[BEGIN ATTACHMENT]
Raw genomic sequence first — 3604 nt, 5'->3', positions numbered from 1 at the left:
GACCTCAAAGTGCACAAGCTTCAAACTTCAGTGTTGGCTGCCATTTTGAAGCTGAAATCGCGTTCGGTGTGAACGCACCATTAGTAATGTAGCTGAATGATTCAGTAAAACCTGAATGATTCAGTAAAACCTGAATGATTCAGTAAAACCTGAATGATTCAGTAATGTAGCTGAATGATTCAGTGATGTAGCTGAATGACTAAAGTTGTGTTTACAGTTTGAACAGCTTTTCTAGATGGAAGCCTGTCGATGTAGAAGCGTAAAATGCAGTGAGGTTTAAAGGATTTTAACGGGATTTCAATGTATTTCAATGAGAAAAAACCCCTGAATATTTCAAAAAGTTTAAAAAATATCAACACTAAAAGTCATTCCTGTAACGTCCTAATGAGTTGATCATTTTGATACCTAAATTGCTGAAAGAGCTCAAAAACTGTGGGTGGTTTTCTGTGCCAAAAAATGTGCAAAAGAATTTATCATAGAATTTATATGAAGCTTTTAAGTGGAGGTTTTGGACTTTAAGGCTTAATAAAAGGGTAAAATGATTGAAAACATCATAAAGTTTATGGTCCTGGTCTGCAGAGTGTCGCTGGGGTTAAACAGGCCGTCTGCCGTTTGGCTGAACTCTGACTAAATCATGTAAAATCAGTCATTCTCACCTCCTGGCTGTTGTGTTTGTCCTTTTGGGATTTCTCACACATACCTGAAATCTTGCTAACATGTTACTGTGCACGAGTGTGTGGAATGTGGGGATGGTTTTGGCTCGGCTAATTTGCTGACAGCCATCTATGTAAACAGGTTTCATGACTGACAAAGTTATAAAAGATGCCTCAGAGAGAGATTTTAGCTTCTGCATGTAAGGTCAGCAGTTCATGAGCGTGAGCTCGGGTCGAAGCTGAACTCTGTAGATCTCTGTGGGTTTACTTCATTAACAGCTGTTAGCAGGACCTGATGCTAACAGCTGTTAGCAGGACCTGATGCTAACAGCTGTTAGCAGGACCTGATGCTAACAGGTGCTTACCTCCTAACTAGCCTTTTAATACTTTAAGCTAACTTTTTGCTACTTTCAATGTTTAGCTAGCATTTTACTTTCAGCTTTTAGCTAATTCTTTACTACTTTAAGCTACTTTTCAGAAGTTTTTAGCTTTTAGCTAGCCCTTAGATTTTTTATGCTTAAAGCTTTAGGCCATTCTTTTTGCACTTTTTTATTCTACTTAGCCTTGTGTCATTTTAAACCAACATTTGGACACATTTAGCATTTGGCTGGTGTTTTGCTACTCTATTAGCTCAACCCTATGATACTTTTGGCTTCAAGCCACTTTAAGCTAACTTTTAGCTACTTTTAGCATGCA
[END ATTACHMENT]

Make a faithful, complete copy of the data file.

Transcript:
Raw genomic sequence first — 3604 nt, 5'->3', positions numbered from 1 at the left:
GACCTCAAAGTGCACAAGCTTCAAACTTCAGTGTTGGCTGCCATTTTGAAGCTGAAATCGCGTTCGGTGTGAACGCACCATTAGTAATGTAGCTGAATGATTCAGTAAAACCTGAATGATTCAGTAAAACCTGAATGATTCAGTAAAACCTGAATGATTCAGTAATGTAGCTGAATGATTCAGTGATGTAGCTGAATGACTAAAGTTGTGTTTACAGTTTGAACAGCTTTTCTAGATGGAAGCCTGTCGATGTAGAAGCGTAAAATGCAGTGAGGTTTAAAGGATTTTAACGGGATTTCAATGTATTTCAATGAGAAAAAACCCCTGAATATTTCAAAAAGTTTAAAAAATATCAACACTAAAAGTCATTCCTGTAACGTCCTAATGAGTTGATCATTTTGATACCTAAATTGCTGAAAGAGCTCAAAAACTGTGGGTGGTTTTCTGTGCCAAAAAATGTGCAAAAGAATTTATCATAGAATTTATATGAAGCTTTTAAGTGGAGGTTTTGGACTTTAAGGCTTAATAAAAGGGTAAAATGATTGAAAACATCATAAAGTTTATGGTCCTGGTCTGCAGAGTGTCGCTGGGGTTAAACAGGCCGTCTGCCGTTTGGCTGAACTCTGACTAAATCATGTAAAATCAGTCATTCTCACCTCCTGGCTGTTGTGTTTGTCCTTTTGGGATTTCTCACACATACCTGAAATCTTGCTAACATGTTACTGTGCACGAGTGTGTGGAATGTGGGGATGGTTTTGGCTCGGCTAATTTGCTGACAGCCATCTATGTAAACAGGTTTCATGACTGACAAAGTTATAAAAGATGCCTCAGAGAGAGATTTTAGCTTCTGCATGTAAGGTCAGCAGTTCATGAGCGTGAGCTCGGGTCGAAGCTGAACTCTGTAGATCTCTGTGGGTTTACTTCATTAACAGCTGTTAGCAGGACCTGATGCTAACAGCTGTTAGCAGGACCTGATGCTAACAGCTGTTAGCAGGACCTGATGCTAACAGGTGCTTACCTCCTAACTAGCCTTTTAATACTTTAAGCTAACTTTTTGCTACTTTCAATGTTTAGCTAGCATTTTACTTTCAGCTTTTAGCTAATTCTTTACTACTTTAAGCTACTTTTCAGAAGTTTTTAGCTTTTAGCTAGCCCTTAGATTTTTTATGCTTAAAGCTTTAGGCCATTCTTTTTGCACTTTTTTATTCTACTTAGCCTTGTGTCATTTTAAACCAACATTTGGACACATTTAGCATTTGGCTGGTGTTTTGCTACTCTATTAGCTCAACCCTATGATACTTTTGGCTTCAAGCCACTTTAAGCTAACTTTTAGCTACTTTTAGCATGCA